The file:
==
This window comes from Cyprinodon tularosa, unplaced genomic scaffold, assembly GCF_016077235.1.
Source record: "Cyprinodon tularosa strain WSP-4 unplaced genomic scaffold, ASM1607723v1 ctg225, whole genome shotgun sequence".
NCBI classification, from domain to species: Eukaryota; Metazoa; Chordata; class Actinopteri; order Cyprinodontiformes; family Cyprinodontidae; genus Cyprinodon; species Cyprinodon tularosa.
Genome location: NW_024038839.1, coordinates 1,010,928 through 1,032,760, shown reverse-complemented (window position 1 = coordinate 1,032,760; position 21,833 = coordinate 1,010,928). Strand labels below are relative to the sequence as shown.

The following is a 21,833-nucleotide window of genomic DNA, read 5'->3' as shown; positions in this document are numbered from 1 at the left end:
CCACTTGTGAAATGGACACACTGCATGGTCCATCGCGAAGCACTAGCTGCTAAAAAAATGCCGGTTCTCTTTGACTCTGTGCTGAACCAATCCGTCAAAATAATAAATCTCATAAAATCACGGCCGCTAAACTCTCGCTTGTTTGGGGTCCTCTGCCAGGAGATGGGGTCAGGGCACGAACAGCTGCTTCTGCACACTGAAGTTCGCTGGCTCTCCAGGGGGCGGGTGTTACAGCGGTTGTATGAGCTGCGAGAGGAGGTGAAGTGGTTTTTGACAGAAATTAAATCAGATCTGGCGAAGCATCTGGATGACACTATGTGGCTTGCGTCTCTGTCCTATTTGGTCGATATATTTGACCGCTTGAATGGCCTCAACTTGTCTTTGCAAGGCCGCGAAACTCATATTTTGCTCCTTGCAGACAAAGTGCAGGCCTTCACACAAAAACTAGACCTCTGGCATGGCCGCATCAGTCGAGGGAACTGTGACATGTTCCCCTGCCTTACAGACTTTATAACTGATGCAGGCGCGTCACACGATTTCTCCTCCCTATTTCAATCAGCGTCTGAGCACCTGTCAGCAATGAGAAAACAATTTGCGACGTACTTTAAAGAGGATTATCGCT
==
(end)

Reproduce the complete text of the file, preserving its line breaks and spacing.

This window comes from Cyprinodon tularosa, unplaced genomic scaffold, assembly GCF_016077235.1.
Source record: "Cyprinodon tularosa strain WSP-4 unplaced genomic scaffold, ASM1607723v1 ctg225, whole genome shotgun sequence".
NCBI classification, from domain to species: Eukaryota; Metazoa; Chordata; class Actinopteri; order Cyprinodontiformes; family Cyprinodontidae; genus Cyprinodon; species Cyprinodon tularosa.
Genome location: NW_024038839.1, coordinates 1,010,928 through 1,032,760, shown reverse-complemented (window position 1 = coordinate 1,032,760; position 21,833 = coordinate 1,010,928). Strand labels below are relative to the sequence as shown.

The following is a 21,833-nucleotide window of genomic DNA, read 5'->3' as shown; positions in this document are numbered from 1 at the left end:
CCACTTGTGAAATGGACACACTGCATGGTCCATCGCGAAGCACTAGCTGCTAAAAAAATGCCGGTTCTCTTTGACTCTGTGCTGAACCAATCCGTCAAAATAATAAATCTCATAAAATCACGGCCGCTAAACTCTCGCTTGTTTGGGGTCCTCTGCCAGGAGATGGGGTCAGGGCACGAACAGCTGCTTCTGCACACTGAAGTTCGCTGGCTCTCCAGGGGGCGGGTGTTACAGCGGTTGTATGAGCTGCGAGAGGAGGTGAAGTGGTTTTTGACAGAAATTAAATCAGATCTGGCGAAGCATCTGGATGACACTATGTGGCTTGCGTCTCTGTCCTATTTGGTCGATATATTTGACCGCTTGAATGGCCTCAACTTGTCTTTGCAAGGCCGCGAAACTCATATTTTGCTCCTTGCAGACAAAGTGCAGGCCTTCACACAAAAACTAGACCTCTGGCATGGCCGCATCAGTCGAGGGAACTGTGACATGTTCCCCTGCCTTACAGACTTTATAACTGATGCAGGCGCGTCACACGATTTCTCCTCCCTATTTCAATCAGCGTCTGAGCACCTGTCAGCAATGAGAAAACAATTTGCGACGTACTTTAAAGAGGATTATCGCT